GD: I think one of the great things about Facebook is we're constantly evolving it. It continually gets better and better and better, and our audience continues to grow and grow and grow. We think very carefully and very deliberately about the changes we're making. They're all designed to increase our userbase and increase engagement. And that benefits everybody.
You know, you look at the traditional game consoles that are pretty static. This generation is great because now you can get a system update. Remember before that? You couldn't. And the ability to make changes to the platform and evolve the platform is very, very powerful because we can get feedback form our users, from our developers, and incorporate that into the evolution of the platform. We continually look at what's working and what's not, and chart a course for success.
The platform itself is very stable. People have built successful applications and successful business on it. But it will continue to evolve, and there's still a long way to yet. We're just at the beginning of mapping out a social graph and building a technology and service that everybody in the world is happy to use.
Obviously, Facebook is primarily successful in certain territories. Other social networks have bigger success in other territories. Is that a gap that you see bridging, or is that something you see solidifying?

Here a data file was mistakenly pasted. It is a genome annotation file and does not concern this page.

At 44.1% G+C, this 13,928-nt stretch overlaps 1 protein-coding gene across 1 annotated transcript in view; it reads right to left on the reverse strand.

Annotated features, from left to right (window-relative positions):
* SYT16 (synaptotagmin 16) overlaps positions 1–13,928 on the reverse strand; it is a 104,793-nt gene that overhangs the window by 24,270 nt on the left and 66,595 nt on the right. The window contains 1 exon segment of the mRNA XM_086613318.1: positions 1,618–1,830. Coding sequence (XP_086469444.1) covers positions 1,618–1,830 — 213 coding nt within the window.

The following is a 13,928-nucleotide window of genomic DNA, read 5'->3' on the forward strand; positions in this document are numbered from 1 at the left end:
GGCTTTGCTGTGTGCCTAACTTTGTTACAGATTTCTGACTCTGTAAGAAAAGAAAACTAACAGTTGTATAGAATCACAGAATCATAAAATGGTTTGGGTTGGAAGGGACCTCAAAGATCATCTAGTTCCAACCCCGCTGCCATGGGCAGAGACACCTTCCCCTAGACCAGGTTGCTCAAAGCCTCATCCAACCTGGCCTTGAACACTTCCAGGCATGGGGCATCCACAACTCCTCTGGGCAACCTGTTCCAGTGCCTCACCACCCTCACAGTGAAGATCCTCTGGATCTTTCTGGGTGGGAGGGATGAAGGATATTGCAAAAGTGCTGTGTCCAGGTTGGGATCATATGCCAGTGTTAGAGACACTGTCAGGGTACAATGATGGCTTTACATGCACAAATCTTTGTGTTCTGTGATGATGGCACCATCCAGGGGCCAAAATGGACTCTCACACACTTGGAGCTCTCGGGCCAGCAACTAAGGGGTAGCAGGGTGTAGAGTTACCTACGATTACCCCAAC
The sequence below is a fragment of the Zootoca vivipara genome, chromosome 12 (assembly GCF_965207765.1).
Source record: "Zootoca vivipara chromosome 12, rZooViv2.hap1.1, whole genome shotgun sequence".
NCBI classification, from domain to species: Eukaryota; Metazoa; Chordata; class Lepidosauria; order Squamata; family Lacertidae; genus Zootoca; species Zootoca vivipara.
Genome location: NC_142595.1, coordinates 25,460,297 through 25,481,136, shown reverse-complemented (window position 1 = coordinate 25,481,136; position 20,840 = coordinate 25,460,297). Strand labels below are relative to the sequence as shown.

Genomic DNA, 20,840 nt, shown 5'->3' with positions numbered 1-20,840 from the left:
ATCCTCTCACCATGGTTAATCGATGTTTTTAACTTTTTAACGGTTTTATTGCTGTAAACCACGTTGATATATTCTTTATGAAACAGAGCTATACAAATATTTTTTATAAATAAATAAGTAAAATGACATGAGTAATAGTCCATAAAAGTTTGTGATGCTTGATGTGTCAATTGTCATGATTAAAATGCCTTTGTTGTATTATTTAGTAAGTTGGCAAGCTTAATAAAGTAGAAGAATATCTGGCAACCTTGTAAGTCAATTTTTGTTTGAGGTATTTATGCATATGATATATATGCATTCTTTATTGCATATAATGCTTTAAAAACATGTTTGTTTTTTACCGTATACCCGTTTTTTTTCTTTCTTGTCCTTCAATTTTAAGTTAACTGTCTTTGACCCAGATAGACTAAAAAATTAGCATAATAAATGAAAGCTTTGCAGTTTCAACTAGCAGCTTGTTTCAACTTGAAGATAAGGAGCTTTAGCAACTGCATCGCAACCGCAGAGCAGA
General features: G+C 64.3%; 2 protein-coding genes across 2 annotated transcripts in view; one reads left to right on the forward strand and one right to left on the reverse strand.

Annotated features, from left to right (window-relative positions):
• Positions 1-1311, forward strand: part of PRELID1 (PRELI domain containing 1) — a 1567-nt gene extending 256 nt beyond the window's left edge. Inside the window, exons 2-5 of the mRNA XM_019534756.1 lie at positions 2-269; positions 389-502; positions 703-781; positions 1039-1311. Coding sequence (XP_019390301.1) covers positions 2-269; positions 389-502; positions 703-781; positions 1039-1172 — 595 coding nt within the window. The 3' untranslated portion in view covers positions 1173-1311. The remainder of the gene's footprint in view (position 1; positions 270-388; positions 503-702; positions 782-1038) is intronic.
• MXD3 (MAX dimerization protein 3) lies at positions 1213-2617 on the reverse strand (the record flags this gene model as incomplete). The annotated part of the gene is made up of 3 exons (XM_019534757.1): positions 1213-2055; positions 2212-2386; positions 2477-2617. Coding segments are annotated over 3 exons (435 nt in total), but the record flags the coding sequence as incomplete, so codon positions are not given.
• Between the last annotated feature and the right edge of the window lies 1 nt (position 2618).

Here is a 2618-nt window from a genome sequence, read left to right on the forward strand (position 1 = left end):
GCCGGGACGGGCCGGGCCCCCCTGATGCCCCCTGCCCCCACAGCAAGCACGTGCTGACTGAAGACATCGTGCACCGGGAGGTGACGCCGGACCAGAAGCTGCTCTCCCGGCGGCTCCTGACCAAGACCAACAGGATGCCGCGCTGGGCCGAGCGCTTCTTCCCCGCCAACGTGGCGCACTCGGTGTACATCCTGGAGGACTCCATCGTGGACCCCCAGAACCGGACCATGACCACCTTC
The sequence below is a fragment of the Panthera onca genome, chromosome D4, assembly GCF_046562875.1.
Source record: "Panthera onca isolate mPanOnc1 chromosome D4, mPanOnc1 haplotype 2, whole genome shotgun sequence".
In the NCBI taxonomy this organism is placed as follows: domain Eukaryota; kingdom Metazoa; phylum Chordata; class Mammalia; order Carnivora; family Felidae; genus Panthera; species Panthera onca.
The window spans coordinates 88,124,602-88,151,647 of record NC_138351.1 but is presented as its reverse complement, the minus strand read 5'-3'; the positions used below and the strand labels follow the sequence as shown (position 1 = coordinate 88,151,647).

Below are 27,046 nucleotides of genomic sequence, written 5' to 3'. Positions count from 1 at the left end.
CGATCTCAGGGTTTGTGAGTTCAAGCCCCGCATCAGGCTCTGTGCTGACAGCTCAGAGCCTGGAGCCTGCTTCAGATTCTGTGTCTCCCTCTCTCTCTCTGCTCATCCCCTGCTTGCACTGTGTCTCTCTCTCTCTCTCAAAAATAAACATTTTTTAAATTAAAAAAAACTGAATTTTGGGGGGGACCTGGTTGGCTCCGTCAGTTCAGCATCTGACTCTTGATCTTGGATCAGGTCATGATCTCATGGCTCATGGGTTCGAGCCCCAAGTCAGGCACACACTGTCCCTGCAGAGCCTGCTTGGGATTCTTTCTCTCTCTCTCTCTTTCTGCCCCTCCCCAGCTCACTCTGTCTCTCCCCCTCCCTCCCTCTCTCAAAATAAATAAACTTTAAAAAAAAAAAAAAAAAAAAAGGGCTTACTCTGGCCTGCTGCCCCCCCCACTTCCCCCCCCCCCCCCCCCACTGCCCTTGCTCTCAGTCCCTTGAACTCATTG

GD: So, globally, by far, we're the largest social network and growing the fastest.
Specifically, let's say, China, you know, is a place where Tencent has a huge presence or whatever. Do you see that as a place you can go?
GD: Why, absolutely. One of the things we're seeing globally is that because Facebook is global, that makes it a much more compelling social network in a particular country because people want to connect with everybody they know. There are certain territories where there are local networks.
Yeah, I'm on Mixi in Japan. I have some Japanese friends that have come onto Facebook, but they tend to be really internationalized people. Actually, I don't touch Mixi anymore. At some point, I felt like I had to start a Mixi account to stay in touch with people in Japan, but I guess it might be changing.
GD: So, what we see in some countries already is that Facebook rapidly overtakes them because of this global aspect. The second is what we see is that people sign up for the local network and Facebook, and over time, we can overtake the local network.
I mean, we've never believed that we will be the only social graph out there. We believe there are different mappings of the social graph. Our goal is to be the best mapping and to really focus on the social graph as a way to help people connect and share. And that's out number one focus and will continue to be for a long time. That's a universal desire. And over time, we'll continue our growth and become the best social graph out there.